Thursday, July 26, 2007

Referendum 67

What is a Referendum?

In the State of Washington, the citizens may put on the ballot measures passed by the Legislature provided they collect 112,440 registered voters. In this way, it is a direct check by the citizens on their elected officials.


At the outset, I wish to provide you with three links:

  • The text of Referendum 67 (.pdf file)
  • Approve Referendum 67 website
  • Reject Referendum 67 website

    My analysis draws primarily from the first link, but I have consulted both of the others as well.

    This will shortly become a bruising fight as millions of dollars have been already poured in. You will undoubtedly hear commercials on the radio, see commercials on tv, and hear countless individuals opine on the subject. And so I thought it would be productive to look into what the law would accomplish, if passed. I should make clear, I am not yet an official law-talking guy, but I am certainly a "law-reading guy" and have a sense of what the words mean and what to expect.

    Referendum 67 would, at the end of the day, do one thing: it would prohibit insurers from "unreasonably" denying claims. The devil, as they say, is in the details.1 The first detail, and this is a very large one, is that the law does NOT apply to health insurance. That particular disaster is left for another day. Instead, think insurance for automobiles, homeowners, and so on. The next detail, and the true source of disagreement between the "Approve" and "Reject" camps,2 is the method for prohibiting unreasonable denials.

    Referendum 67 would allow, but not require, an award of triple the amount of actual damages where the court determines that the insurer acted unreasonably. Worth noting is that for even the possibility of triple damages to apply, the denial must not only be wrongful, but also unreasonable. Thus, even where a denial was wrongful and in violation of the policy, the insurance company would face the prospect of triple damages. Prior to filing the lawsuit, the insured must provide the insurer with 20 days written notice of the basis for the lawsuit, thereby providing the insured with an opportunity to correct an unreasonable denial. If the denial was merely wrongful, but not unreasonable, the insured would still be entitled to sue for actual damages, attorneys' fees, and litigation costs.

    The astute reader may be wondering how this relates to punitive damages. In the State of Washington, punitive damages are prohibited unless specifically allowed by statute. In a very real sense, then, Referendum 67 allows for a limited amount of punitive damages in limited situations.

    And so, at last, we reach the least important part of this post - my thoughts on the advisability of Referendum 67. First, having reviewed the websites, I assure you that the dire warnings from those opposed are overstated. IF insurance rates go up, it will be because insurers are unreasonably denying claims. And if that is the case, insurance rates SHOULD go up. Imagine - would you like to save $10 on your monthly auto insurance, but increase the likelihood they would unreasonably deny your legitimate $15,000 claim? The concern about increased litigiousness is also overstated. Going to court is an expensive business. These cases will often be on a contingency basis and no lawyer is going to take the expenses of frivolous cases. Indeed, even if a lawyer did so, where the case is truly frivolous, the court can impose sanctions and order the lawyer to pay the insurance company's legal fees.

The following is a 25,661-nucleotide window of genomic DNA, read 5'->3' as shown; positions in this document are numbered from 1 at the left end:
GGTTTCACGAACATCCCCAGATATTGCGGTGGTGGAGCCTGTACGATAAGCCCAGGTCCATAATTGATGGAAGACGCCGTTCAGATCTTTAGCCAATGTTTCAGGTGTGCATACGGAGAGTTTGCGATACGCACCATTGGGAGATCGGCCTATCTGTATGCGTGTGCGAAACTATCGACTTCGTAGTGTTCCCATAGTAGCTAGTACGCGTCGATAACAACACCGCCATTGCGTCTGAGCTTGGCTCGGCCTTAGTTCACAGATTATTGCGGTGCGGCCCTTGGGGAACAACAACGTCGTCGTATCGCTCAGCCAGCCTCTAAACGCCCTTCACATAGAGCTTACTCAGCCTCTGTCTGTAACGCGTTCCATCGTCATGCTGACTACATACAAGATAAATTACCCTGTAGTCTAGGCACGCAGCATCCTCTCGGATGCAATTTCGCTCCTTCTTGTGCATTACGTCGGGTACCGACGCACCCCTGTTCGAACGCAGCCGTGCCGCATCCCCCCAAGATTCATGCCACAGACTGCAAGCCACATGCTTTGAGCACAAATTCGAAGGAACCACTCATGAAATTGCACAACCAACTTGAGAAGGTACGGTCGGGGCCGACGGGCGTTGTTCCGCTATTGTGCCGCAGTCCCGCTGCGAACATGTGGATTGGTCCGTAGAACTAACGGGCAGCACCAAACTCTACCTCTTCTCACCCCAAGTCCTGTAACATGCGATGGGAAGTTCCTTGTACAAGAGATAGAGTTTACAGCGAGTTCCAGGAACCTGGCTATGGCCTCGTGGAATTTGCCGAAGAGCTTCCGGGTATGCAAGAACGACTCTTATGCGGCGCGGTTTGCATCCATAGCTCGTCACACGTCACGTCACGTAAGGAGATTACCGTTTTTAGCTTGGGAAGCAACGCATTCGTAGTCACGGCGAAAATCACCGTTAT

No, the major impact, I suspect, will be that the same people will take their insurance companies to court over wrongful denials, but instead of asking to merely be made whole, they will ask for an additional amount. The courts will be reticent to award that additional amount (frustratingly so, I suspect), but in certain cases the denial will be so egregiously unreasonable that the court will award additional damages. Insurances companies, presuming they are rational actors, will seek to avoid that expense by altering their claims process to ensure that it is reasonable. Again, I emphasize that Referendum 67 requires not that the systems are perfect, merely that they are reasonable. For those who are concerned about individuals getting excessive amounts of money to which they are not entitled, there are other solutions available (e.g. substantial taxes levied against the amount awarded in excess of actual damages), but that is a post for another day.

    In sum, I offer Referendum 67 my qualified approval - it is no panacea, but it creates an incentive for insurers to act reasonably.

    1 Or, if the Internet is to be believed, the smoke on 9/11.
    2 Reject camp, as it happens, does not sound like a particularly appealing summer activity.